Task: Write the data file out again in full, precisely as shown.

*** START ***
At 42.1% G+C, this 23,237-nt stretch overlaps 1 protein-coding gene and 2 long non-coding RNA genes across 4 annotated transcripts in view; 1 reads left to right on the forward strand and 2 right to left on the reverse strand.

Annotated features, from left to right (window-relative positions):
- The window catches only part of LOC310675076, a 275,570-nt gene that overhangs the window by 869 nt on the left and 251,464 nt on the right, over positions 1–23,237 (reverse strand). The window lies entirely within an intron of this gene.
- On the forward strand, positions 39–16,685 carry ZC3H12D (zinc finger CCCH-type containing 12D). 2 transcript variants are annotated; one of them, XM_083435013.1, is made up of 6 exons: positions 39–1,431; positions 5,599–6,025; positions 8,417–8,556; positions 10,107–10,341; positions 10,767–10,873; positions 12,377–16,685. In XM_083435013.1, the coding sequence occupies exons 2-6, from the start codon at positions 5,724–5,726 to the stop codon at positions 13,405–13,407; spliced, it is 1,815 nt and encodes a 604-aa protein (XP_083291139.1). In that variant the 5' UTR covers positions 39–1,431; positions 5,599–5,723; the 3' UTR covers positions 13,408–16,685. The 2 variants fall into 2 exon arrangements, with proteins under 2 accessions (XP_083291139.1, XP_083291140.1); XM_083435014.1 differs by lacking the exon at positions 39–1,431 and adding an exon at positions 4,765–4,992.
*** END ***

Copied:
At 42.1% G+C, this 23,237-nt stretch overlaps 1 protein-coding gene and 2 long non-coding RNA genes across 4 annotated transcripts in view; 1 reads left to right on the forward strand and 2 right to left on the reverse strand.

Annotated features, from left to right (window-relative positions):
- The window catches only part of LOC310675076, a 275,570-nt gene that overhangs the window by 869 nt on the left and 251,464 nt on the right, over positions 1–23,237 (reverse strand). The window lies entirely within an intron of this gene.
- On the forward strand, positions 39–16,685 carry ZC3H12D (zinc finger CCCH-type containing 12D). 2 transcript variants are annotated; one of them, XM_083435013.1, is made up of 6 exons: positions 39–1,431; positions 5,599–6,025; positions 8,417–8,556; positions 10,107–10,341; positions 10,767–10,873; positions 12,377–16,685. In XM_083435013.1, the coding sequence occupies exons 2-6, from the start codon at positions 5,724–5,726 to the stop codon at positions 13,405–13,407; spliced, it is 1,815 nt and encodes a 604-aa protein (XP_083291139.1). In that variant the 5' UTR covers positions 39–1,431; positions 5,599–5,723; the 3' UTR covers positions 13,408–16,685. The 2 variants fall into 2 exon arrangements, with proteins under 2 accessions (XP_083291139.1, XP_083291140.1); XM_083435014.1 differs by lacking the exon at positions 39–1,431 and adding an exon at positions 4,765–4,992.